Both clients and friends ask me why it’s so hard and exhausting to sort through books and stuff.
A psychologist explained to Martin Copenhaver, who wrote It’s time for me to let go of some books, that “from all outward appearances, someone sorting through stacks of papers or shelves of books can seem languorous compared to someone who is chopping wood. At the end of the day, however, the person who has been sorting will likely be more drained of energy. The difference is that when you are sorting, every item you pick up requires a decision. In sorting there is no familiar rhythm to fall back on, no chance to find a mindless groove.”(Christian Century 10/24/18 page 10)
The author shared his struggle with letting go of books when he moved into a smaller office. He explained how easy it was to let go of books related to church growth or pastoral care when he was no longer a pastor of a church. After that first round, it got more challenging. Sorting through the next round is complex because he was keeping books for different reasons. Some were from his father and other books are like old friends that he likes having around.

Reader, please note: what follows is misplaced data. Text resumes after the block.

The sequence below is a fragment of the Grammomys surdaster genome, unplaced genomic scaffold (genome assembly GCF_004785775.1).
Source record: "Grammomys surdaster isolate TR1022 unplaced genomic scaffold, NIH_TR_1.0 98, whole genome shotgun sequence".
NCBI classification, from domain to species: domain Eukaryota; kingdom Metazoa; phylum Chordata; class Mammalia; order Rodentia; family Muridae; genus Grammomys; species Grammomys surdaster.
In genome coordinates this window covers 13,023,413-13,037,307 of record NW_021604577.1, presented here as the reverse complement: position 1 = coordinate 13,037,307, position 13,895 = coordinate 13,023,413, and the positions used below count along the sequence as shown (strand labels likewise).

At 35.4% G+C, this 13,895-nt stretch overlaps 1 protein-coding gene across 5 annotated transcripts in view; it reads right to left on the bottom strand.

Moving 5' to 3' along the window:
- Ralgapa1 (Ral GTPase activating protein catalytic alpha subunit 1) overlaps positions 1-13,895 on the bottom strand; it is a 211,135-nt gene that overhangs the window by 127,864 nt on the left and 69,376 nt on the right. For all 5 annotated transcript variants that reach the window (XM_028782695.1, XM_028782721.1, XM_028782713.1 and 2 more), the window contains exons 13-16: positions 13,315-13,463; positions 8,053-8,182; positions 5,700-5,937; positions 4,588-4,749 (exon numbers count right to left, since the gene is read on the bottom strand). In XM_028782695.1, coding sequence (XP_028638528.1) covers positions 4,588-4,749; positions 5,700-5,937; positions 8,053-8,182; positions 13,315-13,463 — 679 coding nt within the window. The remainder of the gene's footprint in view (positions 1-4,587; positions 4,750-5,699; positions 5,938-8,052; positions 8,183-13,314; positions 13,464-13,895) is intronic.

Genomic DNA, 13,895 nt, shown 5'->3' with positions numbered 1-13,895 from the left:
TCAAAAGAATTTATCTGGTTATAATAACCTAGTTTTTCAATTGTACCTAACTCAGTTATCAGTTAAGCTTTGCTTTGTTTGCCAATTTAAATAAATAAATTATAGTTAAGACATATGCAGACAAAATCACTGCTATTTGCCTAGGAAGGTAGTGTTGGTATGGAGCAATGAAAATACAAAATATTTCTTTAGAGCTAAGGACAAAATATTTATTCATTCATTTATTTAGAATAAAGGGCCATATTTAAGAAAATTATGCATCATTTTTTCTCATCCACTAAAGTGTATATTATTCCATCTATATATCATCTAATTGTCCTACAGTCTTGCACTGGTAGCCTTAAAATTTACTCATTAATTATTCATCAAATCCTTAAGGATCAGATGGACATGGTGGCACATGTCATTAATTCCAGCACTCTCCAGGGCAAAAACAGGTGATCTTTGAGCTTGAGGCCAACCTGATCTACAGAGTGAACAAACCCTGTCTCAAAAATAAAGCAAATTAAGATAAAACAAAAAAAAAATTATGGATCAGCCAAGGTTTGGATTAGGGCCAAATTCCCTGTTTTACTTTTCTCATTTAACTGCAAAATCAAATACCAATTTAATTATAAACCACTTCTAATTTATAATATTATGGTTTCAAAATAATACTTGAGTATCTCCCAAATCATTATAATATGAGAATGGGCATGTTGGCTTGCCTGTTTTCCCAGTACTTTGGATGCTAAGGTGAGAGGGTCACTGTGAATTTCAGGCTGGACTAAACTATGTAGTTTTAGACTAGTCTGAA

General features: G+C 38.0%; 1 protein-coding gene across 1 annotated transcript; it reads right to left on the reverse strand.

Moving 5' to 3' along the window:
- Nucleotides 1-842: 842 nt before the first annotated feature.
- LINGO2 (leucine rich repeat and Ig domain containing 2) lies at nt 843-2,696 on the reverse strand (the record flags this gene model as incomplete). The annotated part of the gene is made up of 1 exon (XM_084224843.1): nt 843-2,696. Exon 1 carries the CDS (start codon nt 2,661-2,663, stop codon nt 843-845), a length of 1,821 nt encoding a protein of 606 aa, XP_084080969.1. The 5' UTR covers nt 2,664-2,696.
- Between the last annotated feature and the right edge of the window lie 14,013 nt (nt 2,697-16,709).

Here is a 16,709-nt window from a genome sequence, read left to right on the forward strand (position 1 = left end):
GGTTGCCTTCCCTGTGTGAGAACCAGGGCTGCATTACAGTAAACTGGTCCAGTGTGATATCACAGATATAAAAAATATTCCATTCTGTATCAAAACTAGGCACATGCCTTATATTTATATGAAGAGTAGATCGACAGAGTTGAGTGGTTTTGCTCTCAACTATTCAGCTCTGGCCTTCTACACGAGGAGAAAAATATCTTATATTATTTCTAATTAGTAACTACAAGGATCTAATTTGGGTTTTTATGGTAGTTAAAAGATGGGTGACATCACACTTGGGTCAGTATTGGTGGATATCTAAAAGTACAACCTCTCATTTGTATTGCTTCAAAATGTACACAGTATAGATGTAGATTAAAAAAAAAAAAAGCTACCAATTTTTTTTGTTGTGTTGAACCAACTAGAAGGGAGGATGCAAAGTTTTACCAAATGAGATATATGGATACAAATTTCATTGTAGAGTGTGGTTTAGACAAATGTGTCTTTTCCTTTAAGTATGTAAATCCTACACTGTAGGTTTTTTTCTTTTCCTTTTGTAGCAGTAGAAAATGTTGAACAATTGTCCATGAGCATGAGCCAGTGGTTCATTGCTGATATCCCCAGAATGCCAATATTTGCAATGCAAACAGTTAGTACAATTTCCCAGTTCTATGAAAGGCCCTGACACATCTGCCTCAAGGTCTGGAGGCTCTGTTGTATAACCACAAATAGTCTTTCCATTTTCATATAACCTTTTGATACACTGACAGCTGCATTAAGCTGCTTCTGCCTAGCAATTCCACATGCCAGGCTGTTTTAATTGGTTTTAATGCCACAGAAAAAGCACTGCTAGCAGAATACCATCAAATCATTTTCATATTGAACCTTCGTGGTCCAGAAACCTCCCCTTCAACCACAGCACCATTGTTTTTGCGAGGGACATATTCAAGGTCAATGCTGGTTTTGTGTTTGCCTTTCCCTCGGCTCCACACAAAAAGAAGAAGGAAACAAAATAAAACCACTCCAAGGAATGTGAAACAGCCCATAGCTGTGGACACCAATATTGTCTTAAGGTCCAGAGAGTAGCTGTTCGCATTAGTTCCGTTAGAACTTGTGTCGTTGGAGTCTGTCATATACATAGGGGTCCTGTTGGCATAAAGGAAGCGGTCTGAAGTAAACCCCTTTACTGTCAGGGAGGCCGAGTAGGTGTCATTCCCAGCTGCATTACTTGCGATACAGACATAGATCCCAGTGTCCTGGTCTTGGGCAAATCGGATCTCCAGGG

I see this a lot in my line of work working with religious leaders, educators and clients who read a lot. We all have books we want to read or already read, autographed books, books given as gifts, professional development books and so on. Some books represent a reminder of the good or bad time. Who doesn’t want to show off their collection or knowledge? Yet books weigh a lot to move and take up a lot of space.
Knowing how many bookshelves you can fit into a new place can help determine how many books to take. Knowing the space limitations may help you do the hard work of choosing to let go. Start with several categories: books you have had for a long time but never read;books you’ve read but probably won’t read again; books that you are sentimentally attached to because they belonged to someone important in your life (you might want to make several smaller piles within this category); Books relating to previous work or study; self-help or technical books. With books you haven’t read, ask yourself if you are really going to read them, if not,let them go. I had an autographed book from an author that I know personally and still couldn’t bring myself to read it. I know someone else will gladly read it so I let that one go. With self-help and technical books, ask yourself if the information in them is still relevant and is up-to-date, if not, let it go. If you have more than one book from a treasured family or friend, think about reducing the pile by one or two. Sometimes it helps to have another person in the room.
Need a hand in lightening up the load or speeding up the process? I’m a call/email away.